Low-Cost, Versatile Hoop Houses

Learn how to extend your growing season and earn up to $25,000 an acre!


| February/March 2003



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Row covers can be pulled over smaller hoops for a second layer of protection.


PHOTO: GEORGE DEVAULT

After nearly 20 years of market gardening, we often hear the question, "What would you do differently?"

Simple: Build more — and bigger — hoophouses a whole lot sooner, like from the beginning.

Whether you're a market gardener wanting to extend your season or a family looking to grow more of your own food year-round, a hoophouse is the answer. For as little as a few hundred dollars, a backyard hoophouse can make it seem like you moved your garden hundreds of miles to the south. You can count on four to six weeks of extra production in spring and fall. By adding an inner layer of cover inside a hoop and picking cold-hardy varieties, you can grow right through winter — even in the coldest climates.

What is a hoophouse? Nothing fancy or even expensive, unless you like to make things that way. A hoophouse is just what the name suggests, a series of large hoops or bows — made of metal, plastic pipe or even wood — covered with a layer of heavy greenhouse plastic. The skin is stretched tight and fastened to baseboards with strips of wood, metal, wire or even used irrigation tape and staples. You can build one for a few hundred dollars or a few thousand dollars.

While visiting market gardens from British Columbia to Russia, I have seen serviceable hoophouses made from plastic water pipe and rebar, saplings and rusted bedsprings, fiberglass rods, electrical conduit, strips of old firehose, scraps of plastic ironed together between sheets of newspaper (you can still read the print on the plastic) and old car tires.

Unlike a traditional greenhouse, a hoophouse usually has no heater or ventilation fan. It is heated by the sun and cooled by the wind, providing that you remember to open the vents in the morning and close them in the afternoon. (For growing through winter in cold climates, adding a small heater lets really determined growers laugh at the cold.)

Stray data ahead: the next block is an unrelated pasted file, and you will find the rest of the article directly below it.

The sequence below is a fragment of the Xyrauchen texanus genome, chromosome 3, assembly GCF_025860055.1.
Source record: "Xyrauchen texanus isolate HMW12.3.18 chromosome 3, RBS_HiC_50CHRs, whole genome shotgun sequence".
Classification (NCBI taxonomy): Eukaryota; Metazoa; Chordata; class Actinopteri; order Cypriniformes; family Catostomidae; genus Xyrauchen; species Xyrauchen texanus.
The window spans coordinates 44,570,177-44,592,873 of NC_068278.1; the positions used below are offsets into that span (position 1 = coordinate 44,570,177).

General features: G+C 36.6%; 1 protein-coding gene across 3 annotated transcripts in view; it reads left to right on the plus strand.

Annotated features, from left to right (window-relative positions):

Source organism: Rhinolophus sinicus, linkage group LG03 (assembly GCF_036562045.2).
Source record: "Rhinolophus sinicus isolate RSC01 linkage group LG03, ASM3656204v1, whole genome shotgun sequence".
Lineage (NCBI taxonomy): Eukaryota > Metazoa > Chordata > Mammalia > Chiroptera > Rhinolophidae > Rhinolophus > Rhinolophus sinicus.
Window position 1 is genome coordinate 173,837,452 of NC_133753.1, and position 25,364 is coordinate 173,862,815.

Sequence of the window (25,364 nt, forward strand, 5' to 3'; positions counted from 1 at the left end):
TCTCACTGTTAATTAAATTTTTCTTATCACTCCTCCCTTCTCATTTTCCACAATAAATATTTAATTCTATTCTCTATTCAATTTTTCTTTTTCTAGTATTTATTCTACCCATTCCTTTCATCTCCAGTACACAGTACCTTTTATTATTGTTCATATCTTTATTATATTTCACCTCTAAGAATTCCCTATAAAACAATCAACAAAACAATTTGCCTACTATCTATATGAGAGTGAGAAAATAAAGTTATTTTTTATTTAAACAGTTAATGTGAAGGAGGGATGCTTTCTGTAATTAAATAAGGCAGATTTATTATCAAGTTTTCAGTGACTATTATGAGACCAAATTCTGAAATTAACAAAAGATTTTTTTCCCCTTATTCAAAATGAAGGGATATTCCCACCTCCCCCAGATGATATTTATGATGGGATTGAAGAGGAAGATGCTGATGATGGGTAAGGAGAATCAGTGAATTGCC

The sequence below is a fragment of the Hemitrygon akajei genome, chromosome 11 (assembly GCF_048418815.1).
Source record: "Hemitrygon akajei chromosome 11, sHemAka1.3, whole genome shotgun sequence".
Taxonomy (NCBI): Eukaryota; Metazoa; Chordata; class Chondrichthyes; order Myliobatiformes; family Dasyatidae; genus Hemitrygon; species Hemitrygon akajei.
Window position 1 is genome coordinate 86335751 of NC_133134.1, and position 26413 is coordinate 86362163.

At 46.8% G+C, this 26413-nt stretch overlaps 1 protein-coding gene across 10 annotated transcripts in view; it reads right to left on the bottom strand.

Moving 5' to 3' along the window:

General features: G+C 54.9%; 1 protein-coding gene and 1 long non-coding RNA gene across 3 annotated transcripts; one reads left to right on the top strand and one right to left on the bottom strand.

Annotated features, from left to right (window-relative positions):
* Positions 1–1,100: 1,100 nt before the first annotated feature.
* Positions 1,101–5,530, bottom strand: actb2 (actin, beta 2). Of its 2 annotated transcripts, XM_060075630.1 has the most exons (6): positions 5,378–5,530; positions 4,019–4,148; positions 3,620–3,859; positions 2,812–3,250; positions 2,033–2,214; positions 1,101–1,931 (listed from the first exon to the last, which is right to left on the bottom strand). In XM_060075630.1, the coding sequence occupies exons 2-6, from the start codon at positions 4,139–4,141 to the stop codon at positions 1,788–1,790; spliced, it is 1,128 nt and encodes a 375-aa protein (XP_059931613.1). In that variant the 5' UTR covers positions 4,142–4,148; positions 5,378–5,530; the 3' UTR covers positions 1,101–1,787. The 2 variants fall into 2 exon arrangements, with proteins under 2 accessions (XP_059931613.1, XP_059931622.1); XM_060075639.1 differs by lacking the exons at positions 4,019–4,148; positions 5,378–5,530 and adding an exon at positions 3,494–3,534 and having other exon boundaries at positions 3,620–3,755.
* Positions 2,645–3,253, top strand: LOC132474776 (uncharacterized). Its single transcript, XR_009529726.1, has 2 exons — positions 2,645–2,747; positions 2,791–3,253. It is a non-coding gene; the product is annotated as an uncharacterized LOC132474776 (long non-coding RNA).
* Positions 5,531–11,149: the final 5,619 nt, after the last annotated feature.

mikemills82
3/13/2016 12:36:08 AM

I used the plans on WWW.EASYGREENHOUSE.INFO and built my own hoop house VERY cheap and easily! It was the best decision I've ever made. To my family and I, it just made economic sense to build a DIY greenhouse. We spent a fraction of the cost of buying an expensive pre-built one that just have to be assembled anyway...why pay inflated prices for material? The guide on that website is so very easy to follow and it doesn't matter if you're a total beginner like us. We were on a very small budget and found so many wonderful plans for our greenhouse...it was hard to pick just one, but the one we chose is terrific! We actually built the one that is featured on the website's homepage. I love growing fruits and vegetables for my family all year round! There's no such thing as out of season for us anymore! I finally have the greenhouse of my dreams and it was VERY affordable!


joshua joshua
9/27/2012 4:52:59 PM

Wow interesting stuff I cant way to try this out next spring. I have always wanted to do a hoop house and i finally have the land to do it on. I live in the south west part of South Dakota if anyone has any suggests for what I should grow. Feel free to follow my blog at http://youngenviromentalist.blogspot.com/ and join me as i post update on building hoop houses and other projects as i attempt to live a sustainable life.


argotmay
1/6/2010 9:34:03 PM

I just wonder what is missing in this sentence: 'In cold weather, Frase seals the of his hoops with plywood walls framed with 2x4s.' Also, a link in there isn't working. If someone has the right one, could you leave it here for folks? Thanks,






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